Market heterogeneity – Most of the restaurant firms that go private operate in several U.S. states and numerous markets (big and small). As a result, acquiring firms can view the locations of a restaurant chain as a portfolio diversification strategy. Such market heterogeneity can lead to stabilized revenues based not only on the locations of restaurant units but also based on low seasonality.
Easy to turnaround – Private equity firms tend to acquire struggling restaurant chains, which are easy to turnaround and sell at a profit. It is possible that private equity firms are willing to pay a high premium because they believe that they can increase the value of the acquired company by 50% or more. It should be noted that there are exceptions to this rule with the going private transactions of Dunkin and Panera Bread.
Growth opportunities via franchising – Most restaurant chains have hundreds and sometimes thousands of units. An important growth vehicle for restaurants is franchising the units in domestic and international markets. As restaurant concepts lend themselves to a relatively easy replication via standardized operations, they are viable targets for private equity firms, which would like to capitalize on the growth potential of restaurant firms.
As the U.S. restaurant industry is still coping with the restrictions imposed by state governments due to the pandemic, time will tell whether public markets or private equity firms will be more generous to restaurant firms. While debt is cheaper than equity in this environment, especially full-service restaurant firms are not able to benefit from lower borrowing costs due to lower cash flows during the pandemic. Therefore, it is likely that private equity will continue to welcome the restaurant firms with open arms as they may be seeking refuge and solace during these difficult times.
Table 1. Price Premiums in Going Private Transactions (2010-2020)
Table 2. Price Premiums and Restaurant Firm Profiles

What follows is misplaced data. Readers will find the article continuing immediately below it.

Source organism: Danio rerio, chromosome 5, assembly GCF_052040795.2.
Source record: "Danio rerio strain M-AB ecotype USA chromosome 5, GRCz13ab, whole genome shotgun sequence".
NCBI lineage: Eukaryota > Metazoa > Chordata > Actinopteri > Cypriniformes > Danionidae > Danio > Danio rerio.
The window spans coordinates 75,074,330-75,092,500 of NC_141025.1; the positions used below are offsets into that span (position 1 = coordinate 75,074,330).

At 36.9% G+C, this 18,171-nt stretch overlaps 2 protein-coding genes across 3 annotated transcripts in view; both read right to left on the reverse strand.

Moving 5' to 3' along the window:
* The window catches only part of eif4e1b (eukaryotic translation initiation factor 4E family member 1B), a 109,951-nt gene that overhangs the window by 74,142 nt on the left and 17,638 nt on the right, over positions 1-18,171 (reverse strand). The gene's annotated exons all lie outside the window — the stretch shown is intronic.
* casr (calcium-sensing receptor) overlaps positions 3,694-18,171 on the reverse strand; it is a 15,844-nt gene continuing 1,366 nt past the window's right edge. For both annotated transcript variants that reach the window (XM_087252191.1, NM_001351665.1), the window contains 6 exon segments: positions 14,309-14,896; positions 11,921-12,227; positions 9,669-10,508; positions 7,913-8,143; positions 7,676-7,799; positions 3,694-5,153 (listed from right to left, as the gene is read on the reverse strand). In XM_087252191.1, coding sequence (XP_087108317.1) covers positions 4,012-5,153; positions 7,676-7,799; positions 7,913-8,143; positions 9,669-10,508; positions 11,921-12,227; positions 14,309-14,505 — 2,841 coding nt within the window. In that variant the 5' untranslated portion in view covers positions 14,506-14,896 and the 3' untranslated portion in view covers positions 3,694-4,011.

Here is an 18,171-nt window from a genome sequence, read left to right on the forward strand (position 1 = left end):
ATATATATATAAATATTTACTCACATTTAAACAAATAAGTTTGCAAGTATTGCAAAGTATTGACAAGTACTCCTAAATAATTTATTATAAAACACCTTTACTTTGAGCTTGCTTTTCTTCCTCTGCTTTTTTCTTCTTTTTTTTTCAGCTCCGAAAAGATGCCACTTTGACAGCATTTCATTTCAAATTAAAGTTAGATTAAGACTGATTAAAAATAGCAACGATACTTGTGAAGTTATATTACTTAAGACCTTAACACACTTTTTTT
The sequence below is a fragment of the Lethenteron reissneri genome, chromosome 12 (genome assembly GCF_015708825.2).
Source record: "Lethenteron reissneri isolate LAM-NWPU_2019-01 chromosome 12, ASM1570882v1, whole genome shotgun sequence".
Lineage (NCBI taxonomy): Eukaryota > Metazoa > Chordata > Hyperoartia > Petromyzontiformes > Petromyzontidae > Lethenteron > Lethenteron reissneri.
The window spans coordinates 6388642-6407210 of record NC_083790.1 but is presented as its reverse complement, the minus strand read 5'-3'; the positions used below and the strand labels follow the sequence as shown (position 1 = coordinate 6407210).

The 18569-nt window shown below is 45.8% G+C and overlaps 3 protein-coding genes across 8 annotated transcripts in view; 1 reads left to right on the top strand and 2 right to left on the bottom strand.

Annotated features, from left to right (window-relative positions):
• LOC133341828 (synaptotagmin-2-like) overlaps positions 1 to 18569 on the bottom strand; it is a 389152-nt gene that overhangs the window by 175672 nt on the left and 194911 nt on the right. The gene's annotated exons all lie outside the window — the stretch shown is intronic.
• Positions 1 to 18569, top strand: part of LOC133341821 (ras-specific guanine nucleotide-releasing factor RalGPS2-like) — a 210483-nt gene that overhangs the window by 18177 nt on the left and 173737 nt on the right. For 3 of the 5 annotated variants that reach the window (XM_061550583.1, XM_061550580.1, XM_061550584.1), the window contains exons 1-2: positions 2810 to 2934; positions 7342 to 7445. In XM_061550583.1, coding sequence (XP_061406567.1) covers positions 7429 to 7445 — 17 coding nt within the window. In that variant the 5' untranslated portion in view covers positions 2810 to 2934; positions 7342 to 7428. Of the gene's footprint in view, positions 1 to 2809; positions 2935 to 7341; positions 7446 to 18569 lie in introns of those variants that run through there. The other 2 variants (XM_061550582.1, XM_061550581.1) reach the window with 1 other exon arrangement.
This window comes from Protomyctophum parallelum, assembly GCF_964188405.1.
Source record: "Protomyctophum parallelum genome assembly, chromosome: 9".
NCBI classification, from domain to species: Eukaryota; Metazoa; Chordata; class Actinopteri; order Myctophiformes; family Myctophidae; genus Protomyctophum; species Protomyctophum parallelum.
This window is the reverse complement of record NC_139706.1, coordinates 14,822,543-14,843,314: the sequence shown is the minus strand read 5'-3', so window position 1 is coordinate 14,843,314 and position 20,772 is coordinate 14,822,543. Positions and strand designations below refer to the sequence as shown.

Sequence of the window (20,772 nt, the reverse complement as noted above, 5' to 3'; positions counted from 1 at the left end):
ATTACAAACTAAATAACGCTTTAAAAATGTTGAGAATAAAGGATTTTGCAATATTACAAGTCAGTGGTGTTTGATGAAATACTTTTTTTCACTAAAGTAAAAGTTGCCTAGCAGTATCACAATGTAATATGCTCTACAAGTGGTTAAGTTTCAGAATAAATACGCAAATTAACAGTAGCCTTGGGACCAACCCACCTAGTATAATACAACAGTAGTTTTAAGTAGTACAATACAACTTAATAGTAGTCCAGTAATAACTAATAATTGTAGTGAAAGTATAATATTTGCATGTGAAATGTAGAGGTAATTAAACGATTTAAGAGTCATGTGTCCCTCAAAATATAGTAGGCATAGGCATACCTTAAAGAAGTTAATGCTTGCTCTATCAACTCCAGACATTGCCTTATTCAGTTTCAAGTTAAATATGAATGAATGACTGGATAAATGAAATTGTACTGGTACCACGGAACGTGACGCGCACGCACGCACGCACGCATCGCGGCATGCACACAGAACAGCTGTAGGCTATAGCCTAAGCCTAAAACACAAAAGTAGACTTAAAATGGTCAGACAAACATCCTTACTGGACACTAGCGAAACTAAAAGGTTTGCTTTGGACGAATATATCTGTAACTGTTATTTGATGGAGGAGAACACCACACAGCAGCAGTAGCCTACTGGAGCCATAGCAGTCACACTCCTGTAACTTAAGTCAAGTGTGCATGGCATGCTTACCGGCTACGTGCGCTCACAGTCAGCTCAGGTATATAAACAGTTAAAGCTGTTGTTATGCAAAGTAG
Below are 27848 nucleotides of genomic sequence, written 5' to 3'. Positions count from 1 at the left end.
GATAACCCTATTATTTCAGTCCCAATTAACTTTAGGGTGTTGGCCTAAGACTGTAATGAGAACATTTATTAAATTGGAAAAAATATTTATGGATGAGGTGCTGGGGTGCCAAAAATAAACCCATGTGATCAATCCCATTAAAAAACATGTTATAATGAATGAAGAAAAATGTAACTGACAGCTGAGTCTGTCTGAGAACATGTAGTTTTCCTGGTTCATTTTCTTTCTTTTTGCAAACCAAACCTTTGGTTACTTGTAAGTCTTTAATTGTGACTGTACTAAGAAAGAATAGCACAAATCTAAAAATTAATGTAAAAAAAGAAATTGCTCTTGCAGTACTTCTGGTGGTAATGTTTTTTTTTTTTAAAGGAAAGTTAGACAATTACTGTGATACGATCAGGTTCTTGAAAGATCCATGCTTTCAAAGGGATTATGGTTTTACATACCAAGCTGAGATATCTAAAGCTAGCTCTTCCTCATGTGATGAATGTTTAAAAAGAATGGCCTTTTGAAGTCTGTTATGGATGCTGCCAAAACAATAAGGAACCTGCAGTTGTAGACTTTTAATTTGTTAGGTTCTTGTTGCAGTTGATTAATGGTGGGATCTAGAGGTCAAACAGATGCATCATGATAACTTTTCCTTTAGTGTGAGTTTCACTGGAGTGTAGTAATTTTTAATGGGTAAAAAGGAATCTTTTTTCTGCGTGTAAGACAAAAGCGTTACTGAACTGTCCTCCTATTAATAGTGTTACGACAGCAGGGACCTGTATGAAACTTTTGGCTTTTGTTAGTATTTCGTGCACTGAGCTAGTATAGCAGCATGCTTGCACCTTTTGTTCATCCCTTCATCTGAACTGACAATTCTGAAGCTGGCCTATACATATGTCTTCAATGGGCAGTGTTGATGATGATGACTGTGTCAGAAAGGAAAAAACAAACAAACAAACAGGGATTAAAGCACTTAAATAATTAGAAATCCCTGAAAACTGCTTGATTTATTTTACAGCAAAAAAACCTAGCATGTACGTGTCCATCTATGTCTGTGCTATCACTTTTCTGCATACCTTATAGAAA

Bauguess, S., Gullapalli, R & Ivanov, V. (2018). Capital Raising in the U.S.: An Analysis of the Market for Unregistered Securities Offerings, 2009-2017, Division of Economic and Risk Analysis, U.S. Securities and Exchange Commission, August 2018. Boubaker, S., Mansali, H., & Rjiba, H. (2014). Large controlling shareholders and stock price synchronicity. Journal of Banking & Finance, 40, Pp. 80-96. Galleher, P. (February 26, 2020). Why More Businesses Are Choosing To Stay Private. Retrieved on April 19, 2021, from: https://www.forbes.com/sites/forbesfinancecouncil/2020/02/26/why-more-businesses-are-choosing-to-stay-private/?sh=144d9eaf6400 Madanoglu, M, and Karadag, E. (2009). Exiting the Public Scene and Becoming Private: The Magnitude of Bid Premiums in the U.S. Restaurant Industry. Journal of Hospitality Marketing & Management, 18 (6), pp. 615-631.
Bauguess, S., Gullapalli, R & Ivanov, V. (2018). Capital Raising in the U.S.: An Analysis of the Market for Unregistered Securities Offerings, 2009-2017, Division of Economic and Risk Analysis, U.S. Securities and Exchange Commission, August 2018.
Boubaker, S., Mansali, H., & Rjiba, H. (2014). Large controlling shareholders and stock price synchronicity. Journal of Banking & Finance, 40, Pp. 80-96.
Galleher, P. (February 26, 2020). Why More Businesses Are Choosing To Stay Private. Retrieved on April 19, 2021, from: https://www.forbes.com/sites/forbesfinancecouncil/2020/02/26/why-more-businesses-are-choosing-to-stay-private/?sh=144d9eaf6400
Madanoglu, M, and Karadag, E. (2009). Exiting the Public Scene and Becoming Private: The Magnitude of Bid Premiums in the U.S. Restaurant Industry. Journal of Hospitality Marketing & Management, 18 (6), pp. 615-631.